The race is on for a vaccine for the Zika virus after officials from the World Health Organization (WHO) warned Monday that the mosquito-borne virus is likely to spread to all countries in the Americas except for Canada and Chile.

While 80 percent of the population will experience little to no effect from the bite of an infected mosquito, Zika transmission has been linked to a condition called microcephaly, which shrinks the heads and brains of fetuses. In Brazil, thousands of babies have been born with this condition.

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Now, as the virus moves north into Central America and Mexico, the alarm is sounding here in the United States.

Brazil’s 3,893 suspected cases of microcephaly are 30 times higher than in any year since 2010, said the WHO. The state of Pernambuco is one of the worst-hit areas. Travel advisories are in effect for women who may be pregnant, or for couples even considering conception.

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The Sao Paulo-based Butantan Institute is currently leading the research charge on prevention measures for Zika, Reuters has reported. Company officials last week said they planned to develop a vaccine “in record time.” Still, record time on a new vaccine could be years away.

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Dr. Salih Yasin, director of obstetrics at Jackson Memorial Hospital in Miami, Florida, told LifeZette that at this time, because there is no known treatment, people need to be vigilant and protect themselves from mosquito bites.

“People have to be on the lookout. They should not be shy about asking questions. At the same time, we don’t want to create a phobia or an unfounded fear, especially among people who do not have any signs or symptoms of the disease,” said Dr. Yasin.

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Many are looking to Yasin’s team right now for insight, as Miami is one of the areas Zika has been confirmed in the U.S.

The Florida Department of Health has confirmed three travel-associated cases of the virus in the Sunshine State, two of them in Miami-Dade County. Both residents had traveled to Colombia in December. The third individual afflicted is a Hillsborough County resident who traveled to Venezuela in December.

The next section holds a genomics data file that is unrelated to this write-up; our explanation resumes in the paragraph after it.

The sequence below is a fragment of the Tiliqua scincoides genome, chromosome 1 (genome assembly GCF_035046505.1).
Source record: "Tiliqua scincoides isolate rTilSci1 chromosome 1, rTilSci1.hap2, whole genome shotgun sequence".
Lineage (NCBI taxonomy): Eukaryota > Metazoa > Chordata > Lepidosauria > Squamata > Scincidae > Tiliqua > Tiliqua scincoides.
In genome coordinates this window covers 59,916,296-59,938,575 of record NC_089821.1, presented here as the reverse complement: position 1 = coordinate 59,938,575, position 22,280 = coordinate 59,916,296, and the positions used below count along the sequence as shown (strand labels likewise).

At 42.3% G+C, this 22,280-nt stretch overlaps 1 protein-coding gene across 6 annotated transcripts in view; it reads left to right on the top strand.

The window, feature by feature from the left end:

Other cases have been confirmed in Illinois and Texas, and New York officials reported three suspected cases this past week as well. 

Yasin also deals with high-risk pregnancies and infectious disease. He is keeping a close eye on any new developments connected to Zika. 

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“We cannot tell how many people, of those who get affected, really get the disease, or how many give it to (their) babies. Many of those things we don’t know. So we have to be very cautious in interpreting data. At the same time, as time passes, one should be able to get that information in the hope of preventing transmission or at least recognizing it,” Yasin told LifeZette.

The most common symptoms of Zika virus are fever, rash, joint pain, and conjunctivitis (red eyes). The illness is usually mild, with symptoms lasting from several days to a week.

“Since this is a time of year when people travel to warmer climates and countries where Zika virus is found, we are urging residents, especially pregnant women, to take preventive measures when traveling in affected countries and check health travel advisories,” Dr. Nirav. D. Shah, director of the Illinois Department of Public Health, said in a news release.

The CDC’s alert also emphasizes that women who are trying to get pregnant should talk to their doctors before traveling.

“We need to follow the guidelines,” Yasin said. “We need to follow the mothers and the babies and collect that information so we can get better at it and prevent that effect from spreading.”

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The Zika virus, for the record, isn’t the only mosquito-borne illness to watch for. Dengue, West Nile, and most recently Chikungunya have all seen an increase in reach and diagnosis. There are no vaccines or treatments available for any of them.

Anthony Fauci and David Morens of the National Institute for Allergy and Infectious Diseases wrote this past week in the New England Journal of Medicine: “Zika is still a pandemic in progress, and many important questions about it remain …  We clearly need to up our game with broad and integrated research that expands understanding of the complex ecosystems in which agents of future pandemics are aggressively evolving.”

This article has been updated.